I Wanna Hold Your Hand

Wil recently lugged the karaoke machine from our basement, plugged it in his room, and blasted his “Music Together” CD. Wil also navigates YouTube like a pro and blasts his favorite country music videos. Though I need to keep an eye on his searches for “kissing.”  

Wil demands hugs every morning, watches PBS Kids, is very particular about the clothes he wears, rolls his eyes at me and uses the word “embarrassing” though he himself lives without fear of embarrassment.

Wil is a full-on teenager with a healthy dose of youthful innocence. That is part of his charm and his individuality. It’s also very interesting to navigate as a parent. I wonder on what his young adult years will look like.

Wil goes outside on “adventures.” He grabs his wagon, walks down the property line and collects sticks. He greatly enjoys this natural independence. He also has low muscle tone and low thyroid, so this type of activity is beneficial to his physical well-being. However, there is a level of danger Wil only partially understands. Sometimes his adventures take him too far. Though Matt and I have talked to him at length about this, he occasionally goes on adventures without telling us.

Just yesterday, Wil disappeared. We all split up to head to the places he usually goes. I ran out the back door to find Wil crouched in the bushes along our property line. He stood up and walked toward me carrying a large branch. 

“Look, Mom!” He was proud of his find while my heart skipped a thousand beats.

A friend recently shared that her niece, Tina, has Down syndrome. Tina is 23 years old and wants to marry her boyfriend. Her boyfriend also has Down syndrome. Tina and her boyfriend each have jobs and live at home with their parents. My friend explained that Tina’s boyfriend has a higher level of independence than she does. Tina’s parents, though always supportive and proactive when it comes to her independence, are very concerned about this next step. They do not know if Tina fully understands the next level of independence she is asking for.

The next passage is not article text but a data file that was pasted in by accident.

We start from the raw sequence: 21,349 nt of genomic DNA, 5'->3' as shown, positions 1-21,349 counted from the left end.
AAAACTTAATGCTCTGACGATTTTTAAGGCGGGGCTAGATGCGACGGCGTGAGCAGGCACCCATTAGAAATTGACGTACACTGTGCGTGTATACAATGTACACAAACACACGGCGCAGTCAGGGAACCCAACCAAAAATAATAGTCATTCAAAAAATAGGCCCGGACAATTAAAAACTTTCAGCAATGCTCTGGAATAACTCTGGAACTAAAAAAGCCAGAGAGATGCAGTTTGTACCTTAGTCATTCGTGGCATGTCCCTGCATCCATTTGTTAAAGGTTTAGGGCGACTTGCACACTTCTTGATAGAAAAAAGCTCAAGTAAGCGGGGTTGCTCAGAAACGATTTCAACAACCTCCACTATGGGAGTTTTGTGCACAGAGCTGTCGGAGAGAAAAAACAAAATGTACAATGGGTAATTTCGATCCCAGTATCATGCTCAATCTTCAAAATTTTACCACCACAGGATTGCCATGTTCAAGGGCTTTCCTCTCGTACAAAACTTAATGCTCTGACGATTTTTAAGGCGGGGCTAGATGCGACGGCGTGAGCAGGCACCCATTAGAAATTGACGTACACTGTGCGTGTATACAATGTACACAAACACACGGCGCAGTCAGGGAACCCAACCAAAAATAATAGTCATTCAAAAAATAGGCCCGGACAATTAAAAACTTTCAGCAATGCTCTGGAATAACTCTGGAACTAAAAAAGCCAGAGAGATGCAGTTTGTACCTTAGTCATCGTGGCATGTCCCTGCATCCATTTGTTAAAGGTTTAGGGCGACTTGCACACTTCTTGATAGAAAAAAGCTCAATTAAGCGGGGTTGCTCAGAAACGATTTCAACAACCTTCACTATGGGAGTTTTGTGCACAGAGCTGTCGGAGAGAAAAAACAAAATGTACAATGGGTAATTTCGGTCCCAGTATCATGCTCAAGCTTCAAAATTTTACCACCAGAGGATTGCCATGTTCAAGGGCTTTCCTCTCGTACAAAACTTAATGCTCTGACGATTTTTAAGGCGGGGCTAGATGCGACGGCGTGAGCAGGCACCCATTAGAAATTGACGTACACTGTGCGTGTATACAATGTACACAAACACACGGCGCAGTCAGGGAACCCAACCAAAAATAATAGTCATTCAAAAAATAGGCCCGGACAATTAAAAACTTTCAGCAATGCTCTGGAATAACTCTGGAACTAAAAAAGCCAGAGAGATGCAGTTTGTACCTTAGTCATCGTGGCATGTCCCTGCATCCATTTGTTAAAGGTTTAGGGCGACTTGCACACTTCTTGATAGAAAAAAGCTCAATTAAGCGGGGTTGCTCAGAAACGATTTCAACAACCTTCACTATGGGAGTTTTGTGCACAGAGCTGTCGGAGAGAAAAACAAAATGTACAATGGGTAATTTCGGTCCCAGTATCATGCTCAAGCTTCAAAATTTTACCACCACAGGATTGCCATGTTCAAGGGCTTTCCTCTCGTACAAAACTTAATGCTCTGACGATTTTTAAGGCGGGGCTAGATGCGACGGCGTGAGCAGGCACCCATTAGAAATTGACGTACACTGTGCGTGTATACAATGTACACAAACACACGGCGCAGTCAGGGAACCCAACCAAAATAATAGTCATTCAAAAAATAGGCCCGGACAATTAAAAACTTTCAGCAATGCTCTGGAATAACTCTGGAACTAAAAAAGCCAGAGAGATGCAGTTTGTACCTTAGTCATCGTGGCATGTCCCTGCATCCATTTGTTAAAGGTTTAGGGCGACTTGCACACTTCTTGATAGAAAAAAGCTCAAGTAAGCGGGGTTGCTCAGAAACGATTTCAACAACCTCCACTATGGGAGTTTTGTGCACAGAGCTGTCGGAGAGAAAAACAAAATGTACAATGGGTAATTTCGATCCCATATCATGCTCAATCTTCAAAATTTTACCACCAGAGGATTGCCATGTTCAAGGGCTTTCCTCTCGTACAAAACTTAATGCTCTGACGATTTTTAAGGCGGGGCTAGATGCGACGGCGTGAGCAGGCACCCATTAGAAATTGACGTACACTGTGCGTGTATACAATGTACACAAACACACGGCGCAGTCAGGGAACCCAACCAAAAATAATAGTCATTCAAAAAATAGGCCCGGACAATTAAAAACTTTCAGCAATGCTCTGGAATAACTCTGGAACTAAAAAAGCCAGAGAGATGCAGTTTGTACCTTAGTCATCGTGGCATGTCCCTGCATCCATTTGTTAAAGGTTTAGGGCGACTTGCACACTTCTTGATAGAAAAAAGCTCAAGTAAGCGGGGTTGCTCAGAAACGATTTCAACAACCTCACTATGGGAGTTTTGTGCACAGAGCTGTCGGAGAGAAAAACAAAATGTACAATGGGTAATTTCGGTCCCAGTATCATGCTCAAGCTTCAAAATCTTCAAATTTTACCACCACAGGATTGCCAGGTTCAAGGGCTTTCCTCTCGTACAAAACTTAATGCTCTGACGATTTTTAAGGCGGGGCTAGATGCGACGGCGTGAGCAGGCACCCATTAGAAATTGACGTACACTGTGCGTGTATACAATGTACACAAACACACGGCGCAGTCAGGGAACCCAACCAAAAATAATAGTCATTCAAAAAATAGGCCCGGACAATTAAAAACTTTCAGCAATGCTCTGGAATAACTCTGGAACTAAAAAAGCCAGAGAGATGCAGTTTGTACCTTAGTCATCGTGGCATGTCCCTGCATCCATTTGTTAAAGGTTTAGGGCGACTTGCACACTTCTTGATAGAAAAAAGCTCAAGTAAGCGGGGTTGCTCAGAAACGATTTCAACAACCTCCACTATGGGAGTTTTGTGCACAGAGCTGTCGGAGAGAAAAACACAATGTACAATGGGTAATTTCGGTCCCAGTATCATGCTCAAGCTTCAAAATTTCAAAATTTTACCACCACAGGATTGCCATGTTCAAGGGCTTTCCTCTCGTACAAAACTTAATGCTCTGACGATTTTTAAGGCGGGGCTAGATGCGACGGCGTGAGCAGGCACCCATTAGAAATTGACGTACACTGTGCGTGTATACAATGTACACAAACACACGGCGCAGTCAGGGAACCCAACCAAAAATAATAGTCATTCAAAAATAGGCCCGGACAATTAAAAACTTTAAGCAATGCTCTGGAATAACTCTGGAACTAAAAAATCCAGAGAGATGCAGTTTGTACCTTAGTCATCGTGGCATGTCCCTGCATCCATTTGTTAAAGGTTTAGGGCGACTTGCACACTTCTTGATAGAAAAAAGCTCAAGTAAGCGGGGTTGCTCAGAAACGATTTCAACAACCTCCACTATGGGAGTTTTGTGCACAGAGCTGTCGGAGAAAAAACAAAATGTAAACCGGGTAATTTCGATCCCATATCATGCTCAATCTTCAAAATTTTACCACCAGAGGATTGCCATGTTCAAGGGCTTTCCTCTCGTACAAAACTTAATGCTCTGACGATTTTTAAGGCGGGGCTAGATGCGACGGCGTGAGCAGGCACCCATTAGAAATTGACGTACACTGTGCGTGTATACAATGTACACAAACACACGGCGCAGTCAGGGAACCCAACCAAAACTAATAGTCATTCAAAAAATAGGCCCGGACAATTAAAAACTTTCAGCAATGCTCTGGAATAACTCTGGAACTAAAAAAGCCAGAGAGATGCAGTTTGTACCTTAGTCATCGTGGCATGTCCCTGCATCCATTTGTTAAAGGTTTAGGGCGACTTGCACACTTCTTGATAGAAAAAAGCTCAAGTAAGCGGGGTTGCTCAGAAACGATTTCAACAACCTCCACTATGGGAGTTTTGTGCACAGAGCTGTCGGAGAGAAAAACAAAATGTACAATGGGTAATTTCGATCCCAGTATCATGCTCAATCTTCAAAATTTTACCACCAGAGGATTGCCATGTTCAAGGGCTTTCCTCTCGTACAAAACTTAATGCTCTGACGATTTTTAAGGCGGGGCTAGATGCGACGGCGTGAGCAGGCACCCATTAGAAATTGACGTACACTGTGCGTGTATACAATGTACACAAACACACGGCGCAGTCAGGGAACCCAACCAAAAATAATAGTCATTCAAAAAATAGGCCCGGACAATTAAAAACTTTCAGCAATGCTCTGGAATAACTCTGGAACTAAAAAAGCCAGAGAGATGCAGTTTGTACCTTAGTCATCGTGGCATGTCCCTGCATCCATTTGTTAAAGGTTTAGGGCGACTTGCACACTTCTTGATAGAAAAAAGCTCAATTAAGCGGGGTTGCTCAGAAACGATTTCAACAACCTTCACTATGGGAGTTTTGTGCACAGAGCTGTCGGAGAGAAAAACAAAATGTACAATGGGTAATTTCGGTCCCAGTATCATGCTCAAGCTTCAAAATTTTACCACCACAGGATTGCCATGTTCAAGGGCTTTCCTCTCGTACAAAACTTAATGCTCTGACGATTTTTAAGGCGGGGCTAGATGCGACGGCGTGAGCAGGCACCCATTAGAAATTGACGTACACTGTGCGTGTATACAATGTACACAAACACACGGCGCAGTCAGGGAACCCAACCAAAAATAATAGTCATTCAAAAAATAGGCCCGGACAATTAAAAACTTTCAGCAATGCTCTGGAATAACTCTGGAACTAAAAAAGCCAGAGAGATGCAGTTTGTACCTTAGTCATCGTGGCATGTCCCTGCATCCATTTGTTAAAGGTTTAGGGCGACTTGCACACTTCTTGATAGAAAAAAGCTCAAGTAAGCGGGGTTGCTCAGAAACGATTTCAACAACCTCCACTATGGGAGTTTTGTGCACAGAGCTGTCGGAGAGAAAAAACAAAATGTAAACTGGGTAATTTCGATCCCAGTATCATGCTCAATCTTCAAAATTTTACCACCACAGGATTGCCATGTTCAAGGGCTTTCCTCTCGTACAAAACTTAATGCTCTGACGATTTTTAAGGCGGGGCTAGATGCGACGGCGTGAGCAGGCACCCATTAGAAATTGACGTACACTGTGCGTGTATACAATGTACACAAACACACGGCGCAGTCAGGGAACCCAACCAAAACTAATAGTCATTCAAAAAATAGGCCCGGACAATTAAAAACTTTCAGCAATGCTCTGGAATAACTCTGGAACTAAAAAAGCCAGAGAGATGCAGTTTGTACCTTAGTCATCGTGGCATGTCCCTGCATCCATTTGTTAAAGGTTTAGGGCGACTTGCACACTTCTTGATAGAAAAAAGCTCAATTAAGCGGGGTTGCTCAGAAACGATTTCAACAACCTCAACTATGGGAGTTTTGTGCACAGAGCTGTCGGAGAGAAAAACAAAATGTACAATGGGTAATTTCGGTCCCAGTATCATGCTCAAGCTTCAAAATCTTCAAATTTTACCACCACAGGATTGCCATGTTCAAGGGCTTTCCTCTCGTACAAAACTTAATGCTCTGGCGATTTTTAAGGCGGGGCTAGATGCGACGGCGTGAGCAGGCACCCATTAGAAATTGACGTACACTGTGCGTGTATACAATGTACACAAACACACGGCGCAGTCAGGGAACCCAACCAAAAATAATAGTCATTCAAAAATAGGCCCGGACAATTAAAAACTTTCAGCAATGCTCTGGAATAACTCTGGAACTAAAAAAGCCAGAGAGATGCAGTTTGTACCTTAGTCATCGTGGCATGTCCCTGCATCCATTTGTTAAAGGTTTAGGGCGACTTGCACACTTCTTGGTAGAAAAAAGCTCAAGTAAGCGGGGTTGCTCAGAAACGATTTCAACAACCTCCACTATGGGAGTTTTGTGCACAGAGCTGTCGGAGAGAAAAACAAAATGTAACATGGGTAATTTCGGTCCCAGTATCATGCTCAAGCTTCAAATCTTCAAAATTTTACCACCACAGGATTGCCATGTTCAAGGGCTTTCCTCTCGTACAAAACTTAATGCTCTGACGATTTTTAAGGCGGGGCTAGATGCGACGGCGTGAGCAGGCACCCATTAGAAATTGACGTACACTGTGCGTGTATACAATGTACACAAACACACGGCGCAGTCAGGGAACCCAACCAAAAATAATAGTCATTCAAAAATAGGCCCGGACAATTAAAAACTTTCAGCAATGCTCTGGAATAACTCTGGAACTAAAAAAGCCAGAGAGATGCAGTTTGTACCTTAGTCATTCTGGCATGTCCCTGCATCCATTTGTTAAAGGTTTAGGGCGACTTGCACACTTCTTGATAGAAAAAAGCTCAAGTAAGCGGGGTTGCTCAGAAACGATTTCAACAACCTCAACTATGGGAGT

Every year Wil grows in leaps and bounds. Questions and concerns I had about him only a year ago, Wil answers himself in time. But that is also the challenging piece that makes my heart skip a thousand beats. Like Tina’s parents, I prepare for and open doors for him, and he opens many doors for himself, but he may still need a hand to hold through some of them.

Suddenly I have the urge to play “I Wanna Hold Your Hand,” on Wil’s karaoke machine while he rolls his eyes at me and tells me I’m embarrassing. 

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